Collectors are familiar with the Swiss semi-postal stamps issued annually in time for holiday mailing since 1913 by the Pro Juventute Foundation to benefit the youth of Switzerland. Some are also familiar with the little envelopes the Pro Juventute Foundation sold from 1926 to 1960 to raise additional funds. These little envelopes were popular for the small designs on their lower left corner.
Figure 1 shows the envelope issued in 1931 franked with one of the Pro Juventute stamps issued that year. But few collectors know what those small envelopes contained holiday greeting cards. In fact, it was the greeting cards that the Foundation was selling, the envelopes were just something to mail them in.
Figure 2 shows the greeting card that would have been in that 1931 envelope.
The cards were popular items to send holiday wishes at Christmas or New Years to friends. The sender usually wrote a brief message on the back of the card.
The designs of the greeting cards ranged from kitsch, such as the 1931 card in Figure 2, to folk and artistic designs. The cards were usually sold in sets of 5 different designs by the same artist and usually two or three different sets of designs.
There were different language versions also; German and French, primarily, but also Italian and, for only a couple of years, Romansh. Figures 3 and 3a show the German and French versions of one of the 1928 greeting cards.
Some examples showing the range of designs of the greeting cards are illustrated in the next few figures.
Figure 4 shows one of the 1930 cards of a small boy trying to put a letter into a mail box thatís way above his head.
Figure 5 is one of the 1937 cards with a fine engraving of a mountain lake.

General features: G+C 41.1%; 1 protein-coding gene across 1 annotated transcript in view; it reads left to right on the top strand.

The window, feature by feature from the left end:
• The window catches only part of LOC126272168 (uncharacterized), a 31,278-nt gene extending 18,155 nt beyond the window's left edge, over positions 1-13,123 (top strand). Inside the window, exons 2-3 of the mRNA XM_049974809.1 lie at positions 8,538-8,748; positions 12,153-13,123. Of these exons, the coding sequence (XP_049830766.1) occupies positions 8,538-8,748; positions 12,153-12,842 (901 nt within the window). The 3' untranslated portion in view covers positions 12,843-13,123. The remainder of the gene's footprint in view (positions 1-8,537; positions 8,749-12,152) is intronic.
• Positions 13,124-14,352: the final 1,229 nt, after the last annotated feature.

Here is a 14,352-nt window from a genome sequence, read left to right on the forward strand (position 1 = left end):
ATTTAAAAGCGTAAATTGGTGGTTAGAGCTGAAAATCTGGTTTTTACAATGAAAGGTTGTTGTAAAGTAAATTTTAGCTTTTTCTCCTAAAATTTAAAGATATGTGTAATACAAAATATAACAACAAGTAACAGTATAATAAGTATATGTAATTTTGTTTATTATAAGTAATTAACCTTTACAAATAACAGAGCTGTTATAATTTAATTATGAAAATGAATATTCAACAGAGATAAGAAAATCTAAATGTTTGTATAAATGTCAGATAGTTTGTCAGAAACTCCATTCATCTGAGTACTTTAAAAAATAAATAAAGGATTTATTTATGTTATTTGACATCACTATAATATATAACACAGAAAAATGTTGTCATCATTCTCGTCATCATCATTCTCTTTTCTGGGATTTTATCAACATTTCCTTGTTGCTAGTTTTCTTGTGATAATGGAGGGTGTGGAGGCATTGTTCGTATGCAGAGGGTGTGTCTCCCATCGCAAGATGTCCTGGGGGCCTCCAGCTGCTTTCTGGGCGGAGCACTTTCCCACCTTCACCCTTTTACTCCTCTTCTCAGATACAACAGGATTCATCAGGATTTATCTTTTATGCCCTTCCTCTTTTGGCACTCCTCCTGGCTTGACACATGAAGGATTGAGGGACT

Figure 6 is a wood-cut design on one of the 1943 cards.
Figure 7 is a folk design on one of the 1949 cards.
Figure 8 shows a mountain gentian on one of the 1956 cards.
Figure 9 is a contemporary painting of a boy with a Christmas candle on one of the 1959 cards.
The Pro Juventute Foundation continued selling greeting cards after 1960 but the envelopes no longer had the little design in the lower left corner but rather just the words, losing their popularity with collectors.
Figures 10 and 10a show a 1962 envelope and its greeting card showing a red rose. The type face and color of the inscription plus the varying sizes of envelopes makes it possible to date these generic envelopes.
The greeting cards and their associated little envelopes are all listed in the late Hubert Schad's "Pro Juventute Briefli 1926-1960" which is available from the APRL.
With Herr Schad, I have put together an electronic publication of post-1960 greeting cards and envelopes, "Post-1960 Pro Juventute Briefli and Greeting Cards" which is also available from the APRL.
Hopefully someone will be able to fill in some of the holes in this listing. If you can please contact me.